Satisfaction with housework: Examining the paradox

Baxter, J and Western, M (1998) Satisfaction with housework: Examining the paradox. Sociology-the Journal of The British Sociological Association, 32 1: 101-120. doi:10.1177/0038038598032001007


Author Baxter, J
Western, M
Title Satisfaction with housework: Examining the paradox
Journal name Sociology-the Journal of The British Sociological Association   Check publisher's open access policy
ISSN 0038-0385
Publication date 1998-01-01
Year available 1998
Sub-type Article (original research)
DOI 10.1177/0038038598032001007
Open Access Status Not yet assessed
Volume 32
Issue 1
Start page 101
End page 120
Total pages 20
Place of publication DURHAM
Publisher BRITISH SOCIOLOGICAL ASSOC
Language eng
Abstract This paper examines men's and women's levels of satisfaction with the domestic division of labour. In most households women continue to undertake the bulk of childcare and housework duties and consequently spend significantly greater amounts of time on domestic labour than men. Men report high levels of satisfaction with these arrangements, but surprisingly we find that almost half of our sample of women also report satisfaction with these arrangements. This finding has been reported in studies from several countries. Our paper attempts to explain this apparent paradox. Using data from a recent national survey in Australia we explore gender differences in levels of satisfaction with the domestic division of labour and examine women's levels of satisfaction with household work arrangements in relation to a number of factors such as labour force attachment, attitudes to Sender roles and husbands' participation in domestic labour. Our findings raise implications for the meaning of equity within the household.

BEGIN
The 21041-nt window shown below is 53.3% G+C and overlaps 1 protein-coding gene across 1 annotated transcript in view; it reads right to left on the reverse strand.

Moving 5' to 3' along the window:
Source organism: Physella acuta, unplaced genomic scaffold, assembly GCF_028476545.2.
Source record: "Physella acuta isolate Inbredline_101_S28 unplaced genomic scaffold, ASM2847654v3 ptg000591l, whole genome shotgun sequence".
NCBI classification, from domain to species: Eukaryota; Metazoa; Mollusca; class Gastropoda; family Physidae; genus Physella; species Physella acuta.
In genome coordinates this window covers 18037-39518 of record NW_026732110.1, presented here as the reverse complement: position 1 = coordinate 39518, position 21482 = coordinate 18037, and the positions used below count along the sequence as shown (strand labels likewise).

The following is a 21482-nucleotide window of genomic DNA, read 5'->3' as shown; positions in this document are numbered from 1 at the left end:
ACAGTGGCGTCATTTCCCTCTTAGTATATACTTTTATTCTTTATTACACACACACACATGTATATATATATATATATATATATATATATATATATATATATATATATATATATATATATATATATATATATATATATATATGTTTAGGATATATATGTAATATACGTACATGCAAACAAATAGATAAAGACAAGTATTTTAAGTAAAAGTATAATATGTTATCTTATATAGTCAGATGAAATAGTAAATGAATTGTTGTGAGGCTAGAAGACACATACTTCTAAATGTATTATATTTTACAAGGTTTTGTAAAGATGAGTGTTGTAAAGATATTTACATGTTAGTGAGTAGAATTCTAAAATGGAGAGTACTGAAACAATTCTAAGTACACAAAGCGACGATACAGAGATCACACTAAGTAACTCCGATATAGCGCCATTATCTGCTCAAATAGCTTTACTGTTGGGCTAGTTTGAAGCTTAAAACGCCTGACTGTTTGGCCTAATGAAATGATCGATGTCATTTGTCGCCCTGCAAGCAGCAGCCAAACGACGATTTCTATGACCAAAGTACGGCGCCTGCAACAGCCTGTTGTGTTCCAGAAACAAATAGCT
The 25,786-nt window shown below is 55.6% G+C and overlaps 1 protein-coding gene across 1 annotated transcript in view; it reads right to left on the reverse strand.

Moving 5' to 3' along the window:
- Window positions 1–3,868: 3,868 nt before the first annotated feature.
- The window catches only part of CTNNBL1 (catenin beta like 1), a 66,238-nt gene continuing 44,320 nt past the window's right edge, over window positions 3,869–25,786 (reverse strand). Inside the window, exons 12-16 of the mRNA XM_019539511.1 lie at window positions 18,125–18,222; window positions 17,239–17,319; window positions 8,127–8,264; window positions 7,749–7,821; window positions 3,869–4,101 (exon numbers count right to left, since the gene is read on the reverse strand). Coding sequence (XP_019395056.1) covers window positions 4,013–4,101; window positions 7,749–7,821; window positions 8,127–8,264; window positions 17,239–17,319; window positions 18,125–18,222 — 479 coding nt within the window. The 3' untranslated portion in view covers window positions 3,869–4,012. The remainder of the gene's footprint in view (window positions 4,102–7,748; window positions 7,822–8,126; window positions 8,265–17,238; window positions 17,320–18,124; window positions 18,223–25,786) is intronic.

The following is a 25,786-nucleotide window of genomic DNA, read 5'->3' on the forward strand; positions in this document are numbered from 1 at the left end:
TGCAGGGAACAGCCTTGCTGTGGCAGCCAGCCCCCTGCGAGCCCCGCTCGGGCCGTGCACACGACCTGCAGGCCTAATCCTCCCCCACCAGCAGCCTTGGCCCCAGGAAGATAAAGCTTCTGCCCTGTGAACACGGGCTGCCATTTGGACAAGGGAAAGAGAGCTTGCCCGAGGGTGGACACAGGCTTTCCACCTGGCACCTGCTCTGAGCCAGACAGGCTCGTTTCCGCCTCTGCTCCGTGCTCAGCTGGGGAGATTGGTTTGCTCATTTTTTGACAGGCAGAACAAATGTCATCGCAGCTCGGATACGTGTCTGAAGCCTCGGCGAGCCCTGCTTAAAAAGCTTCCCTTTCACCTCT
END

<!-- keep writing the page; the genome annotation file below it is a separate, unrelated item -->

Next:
Keyword Sociology
Australia
Domestic Division Of Labour
Equity
Fairness
Gender Relations
Satisfaction
Division-of-labor
Household Labor
Fairness
Ideology
Gender
Perceptions
Home
Work
Q-Index Code C1
Q-Index Status Provisional Code
Institutional Status Unknown

Document type: Journal Article
Sub-type: Article (original research)
Collection: School of Social Science Publications
 
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Citation counts: TR Web of Science Citation Count  Cited 57 times in Thomson Reuters Web of Science Article | Citations
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Created: Mon, 13 Aug 2007, 20:22:44 EST